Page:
Piazza began as an online social learning platform to help professors, teaching assistants and students -- especially female computer science students -- collaborate at any time of the day or night.

"For female students in STEM courses, we know they often feel incredibly self-conscious in these classes. They're often in the minority; they have to speak up much more loudly and even repeat themselves two or three times before they're heard. Even if they are heard, there's the very real chance they'll face discrimination and harassment -- so many drop out of computer science courses because they don't want to deal with the 'boys club,'" Gilmartin says. Because Piazza allows students to ask and answer questions and collaborate anonymously, it removes much of these challenges, especially for women.

The solution has been incredibly successful, according to Gilmartin. "We currently have one million student enrollments each year, 30,000 professors, 1,000 schools in 68 countries," she says. Top computer science schools like Stanford, Harvard and Cornell, among others, use Piazza to help students collaborate and communicate and to do so anonymously, if they choose.

In 2013, Piazza opened its platform to recruiters looking to fill IT roles and to help women working toward STEM degrees land positions in the field.

"Just as we had helped students learn, we wanted to help students find jobs. Last year we opened it up to recruiters, and we've been oversubscribed both years. Piazza Careers is specifically targeted at helping proactive, progressive and innovative companies target female tech talent," Gilmartin says.

The Careers platform is optional for students, but those who choose to use it in their job search can upload resumes, work samples and show off their coding skills to potential employers.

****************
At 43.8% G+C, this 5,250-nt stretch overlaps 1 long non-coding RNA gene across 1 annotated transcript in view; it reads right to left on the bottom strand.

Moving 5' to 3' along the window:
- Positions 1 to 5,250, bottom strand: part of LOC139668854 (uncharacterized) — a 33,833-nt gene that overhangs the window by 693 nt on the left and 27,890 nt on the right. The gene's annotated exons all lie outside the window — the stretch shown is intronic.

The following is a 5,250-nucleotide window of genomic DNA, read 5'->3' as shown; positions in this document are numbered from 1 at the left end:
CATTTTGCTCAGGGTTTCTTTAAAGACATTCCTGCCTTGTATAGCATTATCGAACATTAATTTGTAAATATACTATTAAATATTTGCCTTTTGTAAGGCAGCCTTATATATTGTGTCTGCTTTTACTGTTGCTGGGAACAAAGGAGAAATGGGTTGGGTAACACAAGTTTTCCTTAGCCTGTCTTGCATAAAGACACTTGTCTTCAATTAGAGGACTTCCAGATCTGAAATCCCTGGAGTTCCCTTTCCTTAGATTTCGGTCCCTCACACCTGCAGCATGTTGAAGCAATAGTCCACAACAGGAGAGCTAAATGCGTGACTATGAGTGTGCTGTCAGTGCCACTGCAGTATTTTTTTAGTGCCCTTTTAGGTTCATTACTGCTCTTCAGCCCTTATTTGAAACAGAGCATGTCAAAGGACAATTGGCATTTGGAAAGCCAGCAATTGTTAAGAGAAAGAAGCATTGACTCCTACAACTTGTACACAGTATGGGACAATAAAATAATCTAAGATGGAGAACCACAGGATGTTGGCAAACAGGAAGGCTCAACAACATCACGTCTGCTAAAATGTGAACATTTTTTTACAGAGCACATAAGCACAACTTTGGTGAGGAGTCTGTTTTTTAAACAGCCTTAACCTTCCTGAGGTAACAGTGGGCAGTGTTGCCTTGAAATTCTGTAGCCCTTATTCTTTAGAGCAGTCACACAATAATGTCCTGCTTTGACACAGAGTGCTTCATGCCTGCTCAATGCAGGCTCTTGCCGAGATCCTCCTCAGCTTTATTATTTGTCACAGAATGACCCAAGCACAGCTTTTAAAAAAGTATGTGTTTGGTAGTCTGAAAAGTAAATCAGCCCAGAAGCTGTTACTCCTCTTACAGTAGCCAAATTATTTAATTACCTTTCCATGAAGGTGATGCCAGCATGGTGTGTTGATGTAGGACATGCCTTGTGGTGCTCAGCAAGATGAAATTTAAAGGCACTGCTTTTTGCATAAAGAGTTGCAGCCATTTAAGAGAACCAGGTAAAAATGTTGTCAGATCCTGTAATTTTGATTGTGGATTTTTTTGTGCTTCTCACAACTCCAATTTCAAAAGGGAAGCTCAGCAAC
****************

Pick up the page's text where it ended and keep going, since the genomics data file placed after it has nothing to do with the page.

"We are excited to work with companies that are specifically reaching out to female students. We believe much of the 'skills gap' companies are facing is a pipeline issue, and we can help address that -- there are approximately 60,000 female [computer science] students using the platform. Men tend to start coding much earlier than women, but with mentorship and guidance starting as early as their freshman year, we can help women catch up and encourage them to stick with [computer science] as a major and as a career path," says Gilmartin.

In addition to gaining a recruiting and retention edge, says Gilmartin, diverse and inclusive workplaces result in better products that appeal to a much broader range of potential customers.

"Customer bases for any product are diverse. If you have very similar product teams building products aimed only at one demographic, they won't be able to reach all markets or appeal to all potential customers. You need a diverse range of perspectives to match your customer base," Gilmartin says.